Maybe this is not the "proof" you're looking for, but here's an attempt to convince anyone that $X$ will be inserted in the binary-search tree (BST) as $Y$'s right child.
The "proof" relies on the binary-search tree property and on the definition and correctness of the "insertion" and "successor" functions of a BST.
You start with the definition of a successor of a node $y$ in a BST:
If a node $y$ has a right subtree, then the successor of $y$, call it $z$, is the minimum node of that right subtree
Otherwise, it is the first ancestor of $y$, lets call it $z$, such that $y$ falls in the left subtree of $z$.
If $z$ is not found in the previous two points, then $z$ does not exist, which implies that $y$ is the greatest element in the BST.
However, we also need to look at the pseudocode of the insertion function.
function insertion(T, x):
// T is the binary-search tree
// x is the element which needs to inserted in T
T.root = x
c = T.root // c is the current node.
p = c.parent // p is the parent of c
p = c
if x < c:
c = c.left
c = c.right
if x < p:
p.left = x
p.right = x
x.parent = p
Since, in your case, we know that $T$ is not empty, then the
else block will be always executed in any run of the
insertion algorithm. In the
while loop, we go down the tree, until we find a node that is null (and
c represents this
null node). However, note that we keep track of the parent of that null node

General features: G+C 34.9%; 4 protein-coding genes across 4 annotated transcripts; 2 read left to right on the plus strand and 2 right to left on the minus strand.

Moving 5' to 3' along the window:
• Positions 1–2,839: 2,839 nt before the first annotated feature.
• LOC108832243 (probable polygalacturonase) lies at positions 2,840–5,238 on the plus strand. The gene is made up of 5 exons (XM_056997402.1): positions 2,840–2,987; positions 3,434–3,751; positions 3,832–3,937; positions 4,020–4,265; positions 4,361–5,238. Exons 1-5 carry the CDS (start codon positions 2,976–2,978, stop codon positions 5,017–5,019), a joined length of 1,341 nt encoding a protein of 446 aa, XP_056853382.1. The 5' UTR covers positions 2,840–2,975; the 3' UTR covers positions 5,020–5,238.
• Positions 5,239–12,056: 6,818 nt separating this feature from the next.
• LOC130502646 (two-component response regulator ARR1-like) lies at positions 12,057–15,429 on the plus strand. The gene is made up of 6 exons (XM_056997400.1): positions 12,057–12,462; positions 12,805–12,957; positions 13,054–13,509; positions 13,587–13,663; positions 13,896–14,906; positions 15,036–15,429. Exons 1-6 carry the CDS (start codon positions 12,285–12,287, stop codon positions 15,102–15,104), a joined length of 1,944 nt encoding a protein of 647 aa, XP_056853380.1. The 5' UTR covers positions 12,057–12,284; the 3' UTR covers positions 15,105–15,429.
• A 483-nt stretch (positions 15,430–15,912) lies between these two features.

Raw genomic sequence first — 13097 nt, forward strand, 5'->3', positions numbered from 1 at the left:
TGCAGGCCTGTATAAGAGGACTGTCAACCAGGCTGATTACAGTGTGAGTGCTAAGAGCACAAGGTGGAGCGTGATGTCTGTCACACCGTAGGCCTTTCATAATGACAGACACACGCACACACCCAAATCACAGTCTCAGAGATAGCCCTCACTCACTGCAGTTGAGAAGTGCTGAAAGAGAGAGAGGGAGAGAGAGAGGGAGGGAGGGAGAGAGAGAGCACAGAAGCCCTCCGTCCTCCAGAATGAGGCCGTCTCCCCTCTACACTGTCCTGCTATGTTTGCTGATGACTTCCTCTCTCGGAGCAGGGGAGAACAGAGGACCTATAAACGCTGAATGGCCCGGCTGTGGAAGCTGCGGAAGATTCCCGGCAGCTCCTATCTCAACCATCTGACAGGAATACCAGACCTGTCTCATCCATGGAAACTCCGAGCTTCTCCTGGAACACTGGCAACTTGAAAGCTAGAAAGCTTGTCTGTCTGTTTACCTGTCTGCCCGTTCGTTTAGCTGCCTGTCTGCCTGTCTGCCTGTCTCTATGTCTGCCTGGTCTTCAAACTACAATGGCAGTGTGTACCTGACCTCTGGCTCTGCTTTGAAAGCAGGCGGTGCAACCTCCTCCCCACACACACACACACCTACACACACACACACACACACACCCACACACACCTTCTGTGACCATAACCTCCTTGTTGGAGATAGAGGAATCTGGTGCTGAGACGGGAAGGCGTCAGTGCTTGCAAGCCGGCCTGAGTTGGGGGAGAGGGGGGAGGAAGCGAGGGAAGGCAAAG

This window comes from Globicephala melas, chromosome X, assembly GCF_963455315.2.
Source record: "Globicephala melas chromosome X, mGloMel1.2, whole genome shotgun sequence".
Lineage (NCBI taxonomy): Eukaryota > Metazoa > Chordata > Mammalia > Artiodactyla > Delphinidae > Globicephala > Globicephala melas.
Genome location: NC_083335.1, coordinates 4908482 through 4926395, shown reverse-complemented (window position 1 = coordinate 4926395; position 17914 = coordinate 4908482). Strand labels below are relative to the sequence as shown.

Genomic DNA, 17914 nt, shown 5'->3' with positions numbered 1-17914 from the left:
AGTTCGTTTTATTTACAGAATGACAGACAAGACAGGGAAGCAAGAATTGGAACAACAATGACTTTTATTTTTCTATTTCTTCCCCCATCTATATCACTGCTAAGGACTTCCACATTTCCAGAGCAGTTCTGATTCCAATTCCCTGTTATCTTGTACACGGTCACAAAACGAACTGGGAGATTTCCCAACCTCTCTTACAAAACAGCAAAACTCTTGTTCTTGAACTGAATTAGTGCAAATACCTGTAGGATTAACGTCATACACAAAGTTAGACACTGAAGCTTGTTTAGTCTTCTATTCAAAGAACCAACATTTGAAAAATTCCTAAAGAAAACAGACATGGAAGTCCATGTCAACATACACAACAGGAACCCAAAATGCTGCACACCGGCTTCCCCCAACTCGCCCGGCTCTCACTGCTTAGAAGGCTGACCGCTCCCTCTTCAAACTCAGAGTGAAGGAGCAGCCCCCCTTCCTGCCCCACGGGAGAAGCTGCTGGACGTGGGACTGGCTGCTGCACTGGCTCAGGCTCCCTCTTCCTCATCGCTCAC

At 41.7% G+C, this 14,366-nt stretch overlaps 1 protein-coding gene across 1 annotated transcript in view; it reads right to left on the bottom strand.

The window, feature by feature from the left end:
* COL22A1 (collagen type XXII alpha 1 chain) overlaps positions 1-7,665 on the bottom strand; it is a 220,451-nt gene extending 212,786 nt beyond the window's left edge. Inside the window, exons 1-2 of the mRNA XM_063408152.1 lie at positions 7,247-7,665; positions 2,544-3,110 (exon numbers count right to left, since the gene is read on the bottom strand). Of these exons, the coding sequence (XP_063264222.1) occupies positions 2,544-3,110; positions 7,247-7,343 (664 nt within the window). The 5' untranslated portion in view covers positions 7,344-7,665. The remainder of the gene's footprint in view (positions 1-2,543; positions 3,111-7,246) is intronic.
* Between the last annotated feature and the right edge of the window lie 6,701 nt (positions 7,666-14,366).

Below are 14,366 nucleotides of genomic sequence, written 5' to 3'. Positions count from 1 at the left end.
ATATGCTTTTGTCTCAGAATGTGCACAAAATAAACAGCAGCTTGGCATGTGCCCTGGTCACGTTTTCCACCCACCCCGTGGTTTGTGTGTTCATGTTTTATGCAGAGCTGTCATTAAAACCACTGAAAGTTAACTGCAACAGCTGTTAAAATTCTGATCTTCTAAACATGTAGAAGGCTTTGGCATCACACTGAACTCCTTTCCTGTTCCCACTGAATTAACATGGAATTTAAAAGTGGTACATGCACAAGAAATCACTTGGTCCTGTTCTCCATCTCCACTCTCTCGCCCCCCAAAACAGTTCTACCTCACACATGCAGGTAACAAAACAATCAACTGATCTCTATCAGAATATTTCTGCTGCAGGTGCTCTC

p. We know that
p is going to be the parent of
x, but we still do not know if
x needs to be the left or right child of
p, given that
x could either be respectively smaller or greater than
p. Once that is determined, using the
else block after the while loop, we can also set the parent of
x to be
I will not prove that this insertion algorithm is correct, that is, it maintains the BST property. We assume it is correct. Here's the "proof" then.
We know that $Y$ does not have a right child, but it has a successor. Therefore, the successor must be the first ancestor of $Y$, call it $Z$, such that $Y$ falls in the left subtree of $Z$. We know that $Z$ exists (by assumption). If you insert $X$ in the binary-search tree $T$, such that $Y < X < Z$, then $X$ will be the next successor of $Y$ (by definition).
Given that $Y < X < Z$, at some point during the
insertion algorithm, the condition
x < c is false (because $X > Y$), where
c is $Y$ and
x is $X$. This must be true because there is no node between $Y$ and $X$ in the tree. Hence, in that case, $X$ will consequently be inserted in the tree as $Y$'s right child.